But you see- prices in Lincoln Park DID go down. And properties ARE sitting on the market right now (and not selling in 3 days.)

    It’s a really mixed market. It literally is block by block and property by property. Some properties are selling within a week. Others are sitting and sitting. In a truly “hot” market EVERYTHING is on the table and buyers buy whatever they can get their hands on- even if it’s not perfect. But that’s not what is happening in Chicago right now.

    It’s just kind of a dead market. The only people who are buying are those that HAVE to. Same with the sellers. Everyone else is still underwater despite the price increases last year.

    After Gary said yesterday that all of his Lakeview 1-bedrooms were hot, I looked up a couple of one bedrooms on the market in that neighborhood. Price reductions and sitting there on the market. I showed one to a realtor friend of mine and asked him why it wasn’t selling. It last sold 12 years ago. He said, “there isn’t stainless steel appliances and it needs new countertops.” Yes- even people buying 1-bedroom condos want it updated and new and fresh. And, as a seller, if you don’t do so- you’re not selling.

    But, again, in a truly hot market, it would sell.

    But it’s not a hot market. It’s a “blah” market.

    VN:F [1.9.22_1171]
    Rating: 0 (from 0 votes)
  8. People who can’t afford to replace counter tops and appliances themselves, shouldn’t buy condos/houses.

    VA:F [1.9.22_1171]
    Rating: 0 (from 0 votes)
  9. “In a truly “hot” market EVERYTHING is on the table and buyers buy whatever they can get their hands on- even if it’s not perfect.”

    No, that would be a bubble market, not a hot market. I do know that many people looking to buy 2 bedrooms want 2 baths so they can get a roommate. 1 baths can be hard to sell. Also, she’s got it priced above what she paid during the bubble. If she gets anywhere near that price the market is hot as far as I’m concerned.

    VA:F [1.9.22_1171]
    Rating: 0 (from 0 votes)
  10. “No, that would be a bubble market, not a hot market. I do know that many people looking to buy 2 bedrooms want 2 baths so they can get a roommate. 1 baths can be hard to sell. Also, she’s got it priced above what she paid during the bubble. If she gets anywhere near that price the market is hot as far as I’m concerned.”

    Buzz. Wrong again. PLENTY of 2/1s sell all the time. PLENTY were selling at the height of the boom when there was gobs of supply.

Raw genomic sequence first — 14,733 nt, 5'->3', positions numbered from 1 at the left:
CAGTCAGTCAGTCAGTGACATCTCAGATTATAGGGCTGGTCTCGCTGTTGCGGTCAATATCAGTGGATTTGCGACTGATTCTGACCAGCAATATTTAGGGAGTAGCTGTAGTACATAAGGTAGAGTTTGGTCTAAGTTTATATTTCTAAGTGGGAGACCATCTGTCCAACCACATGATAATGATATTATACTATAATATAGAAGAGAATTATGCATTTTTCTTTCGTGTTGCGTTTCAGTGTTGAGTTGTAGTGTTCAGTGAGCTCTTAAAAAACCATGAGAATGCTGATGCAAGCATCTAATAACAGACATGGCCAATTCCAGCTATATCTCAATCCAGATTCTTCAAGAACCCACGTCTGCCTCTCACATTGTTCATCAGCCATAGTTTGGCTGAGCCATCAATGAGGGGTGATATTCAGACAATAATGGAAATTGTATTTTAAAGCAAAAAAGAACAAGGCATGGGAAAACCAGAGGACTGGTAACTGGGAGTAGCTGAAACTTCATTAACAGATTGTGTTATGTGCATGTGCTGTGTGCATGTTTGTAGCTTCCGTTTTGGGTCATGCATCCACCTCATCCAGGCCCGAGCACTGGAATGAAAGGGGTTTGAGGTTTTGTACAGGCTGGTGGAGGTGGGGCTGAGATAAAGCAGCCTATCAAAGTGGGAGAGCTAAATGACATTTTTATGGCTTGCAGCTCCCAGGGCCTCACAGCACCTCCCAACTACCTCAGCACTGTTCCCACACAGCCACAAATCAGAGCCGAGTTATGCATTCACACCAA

There’s no supply of anything right now. EVERYTHING should be selling within a week, right??? EVERYTHING! My god. The market is so great and so hot. It’s incredible!

    Why isn’t this University Village townhouse selling right away? 44 days on the market and climbing.

    http://www.redfin.com/IL/Chicago/835-W-14th-Pl-60608/home/12694582

    Oh- I know it’s:

    1. Overpriced
    2. No one wants a 3/2.5. They want a 4/2.5.
    3. It’s in a strange location.

    Blah, blah, blah.

    I can find examples all day of stuff sitting on the market. This isn’t a hot market. Not at all. It’s a stalling out and about to go down market.

    I really wish the Fed would get it right. But that is asking too much since they don’t know what they’re doing.

    VN:F [1.9.22_1171]
    Rating: 0 (from 0 votes)
  11. By the way- plenty of 2/1s selling across the north side (some of them taking longer than others to finally go under contract.)

    Here’s a 2/1 in Andersonville. Priced the same as the one in LP.

    Apparently someone DOES want a 2/1. Maybe these buyers don’t want a roommate.

    http://www.redfin.com/IL/Chicago/5354-N-Glenwood-Ave-60640/unit-3S/home/12807892

    VN:F [1.9.22_1171]
    Rating: 0 (from 0 votes)
  12. Wow, the comp anon (tfo) listed above is so much nicer. Beautiful contemporary finishes and stunning open floor plan. That one went into a multiple offer situation Day 1. So to some extent (in response to one of the posts above), it’s not only block by block but unit by unit.

    Re the 2/2 vs 2/1 conversation: is a second bathroom worth an extra $200K assuming all other things are equal? For many people, the answer is no. A truly remarkable 2/1 would be preferable to a cookie-cutter 2/2 any day of the week in my book. I mean, really, how many times are you going to use that guest bathroom if you’re a single, a couple without kids or a couple with young kids? I mean, unless grandma is visiting every single weekend it wouldn’t even be an issue. If I fell into one of the above categories, I’d be far more concerned about the finishes, location, etc than whether or not there is an extra powder room.

    VA:F [1.9.22_1171]